Baraka Kasongo: When my family moved to the United States, we experienced first-hand the language and cultural disparities that exist everywhere in health care, government, education, etc. Language and cultural disparities also exist in smaller situations like, parent-teacher conferences where the parents do not understand the messages being relayed, or when a student does not fully understand what is expected of them in the classroom. I remember taking classes where I did not understand anything but was later expected to take a test on the information. A few years after I learned how to communicate in English I noticed other people experiencing the same challenges and I decided that something needed to be done about it. I never actually planned to start a company and take on the challenge myself. Instead, I saw myself more as a coordinator of resources trying to put together a team that I could pass on to someone else. The challenge is that nobody wanted that kind of responsibility. What started as a volunteer effort, to try to put together local interpreters and translators that could help with the various language disparities, turned into a business model that is really thriving and growing at one of the fastest rates in the country.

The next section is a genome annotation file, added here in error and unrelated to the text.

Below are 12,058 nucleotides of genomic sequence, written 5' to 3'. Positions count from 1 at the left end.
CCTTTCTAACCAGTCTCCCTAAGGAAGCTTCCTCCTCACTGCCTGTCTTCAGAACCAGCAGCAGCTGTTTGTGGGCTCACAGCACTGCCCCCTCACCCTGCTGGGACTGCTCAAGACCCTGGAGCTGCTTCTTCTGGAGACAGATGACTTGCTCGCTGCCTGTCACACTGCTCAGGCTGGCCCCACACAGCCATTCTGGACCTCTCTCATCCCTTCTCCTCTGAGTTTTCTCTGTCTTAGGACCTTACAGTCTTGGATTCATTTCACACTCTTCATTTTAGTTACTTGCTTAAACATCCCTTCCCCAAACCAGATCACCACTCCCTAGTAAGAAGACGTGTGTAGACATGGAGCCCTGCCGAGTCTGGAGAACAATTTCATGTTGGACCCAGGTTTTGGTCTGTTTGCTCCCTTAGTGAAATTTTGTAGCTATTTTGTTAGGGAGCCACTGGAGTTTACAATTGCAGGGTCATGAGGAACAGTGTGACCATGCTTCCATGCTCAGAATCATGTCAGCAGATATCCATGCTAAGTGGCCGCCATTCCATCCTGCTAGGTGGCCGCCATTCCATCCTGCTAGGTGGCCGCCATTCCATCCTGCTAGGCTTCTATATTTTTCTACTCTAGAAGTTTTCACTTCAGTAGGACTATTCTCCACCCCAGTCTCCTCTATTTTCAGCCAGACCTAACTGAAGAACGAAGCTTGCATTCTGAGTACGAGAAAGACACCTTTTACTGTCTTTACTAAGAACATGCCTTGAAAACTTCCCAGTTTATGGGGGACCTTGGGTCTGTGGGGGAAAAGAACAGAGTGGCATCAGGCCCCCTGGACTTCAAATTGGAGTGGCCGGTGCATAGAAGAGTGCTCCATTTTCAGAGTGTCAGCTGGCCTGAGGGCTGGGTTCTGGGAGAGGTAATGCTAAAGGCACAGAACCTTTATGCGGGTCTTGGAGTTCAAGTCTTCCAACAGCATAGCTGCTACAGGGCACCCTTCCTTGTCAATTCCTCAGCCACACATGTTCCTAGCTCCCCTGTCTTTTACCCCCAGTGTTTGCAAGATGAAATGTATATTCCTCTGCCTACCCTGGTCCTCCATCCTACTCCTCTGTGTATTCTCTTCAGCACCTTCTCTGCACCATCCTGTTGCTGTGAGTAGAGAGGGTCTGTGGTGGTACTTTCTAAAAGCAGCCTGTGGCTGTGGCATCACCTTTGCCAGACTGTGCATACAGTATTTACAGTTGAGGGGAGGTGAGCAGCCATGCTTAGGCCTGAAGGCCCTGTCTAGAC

What does success look like to you?

Baraka Kasongo: I succeed everyday, because success is not some futuristic goal I have. Success for me is doing the absolute best that I can each and everyday and taking care of people I work with. Success also includes, making sure that I do not neglect the things that are most important to me, which are my spirituality and family. As long as I have meaningful work and contribute to the happiness of the people I work with, I consider myself to have succeeded.